While coworking has stepped up the level of office design globally, there is still much room for improvement. A panel talked about how to elevate the design elements in your space. The panel consisted of Vince Pan, Founder of Analogue Studio, Joyce Bromberg, Vice President of Strategy and Research at Convene, Lauren Whitney, Vice President at Corgan, James K. Donaghy, Executive Chairman of Structure Tone Organization, and Ross Guttler, Vice President of Delos.
More Than a Look
Spaces can be aesthetically pleasing but it needs to be backed by something of substance. Niche and culture are some important differentiators when it comes to the way your space should be designed. Your space needs to reflect a deeper meaning. The workplace experience needs to be rich and powerful.
One panelist noticed that spaces are not optimizing health and wellness. An audience member that studied the human nervous system talked about how she took her knowledge and applied it to how a physical space actively nurtures the equilibrium of the nervous system. Members come in to the space looking for restoration but also have to stay resourced so that they do not wear out. She says to think about what materials, colors, and shapes encourage a nervous system to open up and replicate that in your space.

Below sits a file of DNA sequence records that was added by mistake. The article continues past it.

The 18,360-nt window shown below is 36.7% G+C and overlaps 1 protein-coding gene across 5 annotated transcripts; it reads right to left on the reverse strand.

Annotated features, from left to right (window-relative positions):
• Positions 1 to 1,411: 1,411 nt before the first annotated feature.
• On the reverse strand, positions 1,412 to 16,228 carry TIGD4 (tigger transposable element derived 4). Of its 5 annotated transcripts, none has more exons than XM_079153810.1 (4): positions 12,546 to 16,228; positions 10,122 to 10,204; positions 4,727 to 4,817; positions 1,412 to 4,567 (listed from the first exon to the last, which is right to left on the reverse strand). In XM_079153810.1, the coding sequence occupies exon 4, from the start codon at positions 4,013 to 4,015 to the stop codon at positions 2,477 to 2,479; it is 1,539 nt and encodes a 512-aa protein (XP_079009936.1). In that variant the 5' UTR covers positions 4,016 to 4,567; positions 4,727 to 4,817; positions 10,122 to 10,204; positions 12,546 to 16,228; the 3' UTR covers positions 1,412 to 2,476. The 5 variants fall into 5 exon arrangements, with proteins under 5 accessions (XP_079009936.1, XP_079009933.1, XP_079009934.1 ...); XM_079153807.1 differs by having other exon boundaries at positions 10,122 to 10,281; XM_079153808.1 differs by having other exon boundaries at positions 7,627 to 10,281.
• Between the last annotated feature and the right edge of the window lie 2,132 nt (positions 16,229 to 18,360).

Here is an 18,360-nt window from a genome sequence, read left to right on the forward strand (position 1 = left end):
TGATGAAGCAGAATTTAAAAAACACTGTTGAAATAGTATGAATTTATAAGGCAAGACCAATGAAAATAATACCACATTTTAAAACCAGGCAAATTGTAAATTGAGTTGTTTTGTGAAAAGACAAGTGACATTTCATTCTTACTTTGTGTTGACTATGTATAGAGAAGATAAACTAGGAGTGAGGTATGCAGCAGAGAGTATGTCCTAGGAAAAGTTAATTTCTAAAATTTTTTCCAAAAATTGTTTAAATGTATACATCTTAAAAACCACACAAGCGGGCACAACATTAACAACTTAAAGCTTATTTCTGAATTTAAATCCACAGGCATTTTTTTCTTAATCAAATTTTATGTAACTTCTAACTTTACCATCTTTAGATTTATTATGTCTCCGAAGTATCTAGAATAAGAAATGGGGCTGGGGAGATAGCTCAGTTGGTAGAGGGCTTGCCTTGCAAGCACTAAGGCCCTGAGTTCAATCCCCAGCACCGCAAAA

There is a lot that goes into how a space feels that people do not even see. For example, the air that people breathe. The increased amount of CO2 in a space depletes the way that your mind is able to function. We need to be building spaces with access to good air so that ideas and strategies can be formed and thought out.
People care about people. They take jobs because they met someone that they connect to. A workplace can alleviate loneliness which is one of the biggest concerns for coworking. Coworking spaces are full of people that are there for a variety of reasons and their own personal pursuits. Therefore, your space has to work for different people. You do not necessarily need to curate to connect your members. The space’s job is to find a way to tie them together and get them to interact.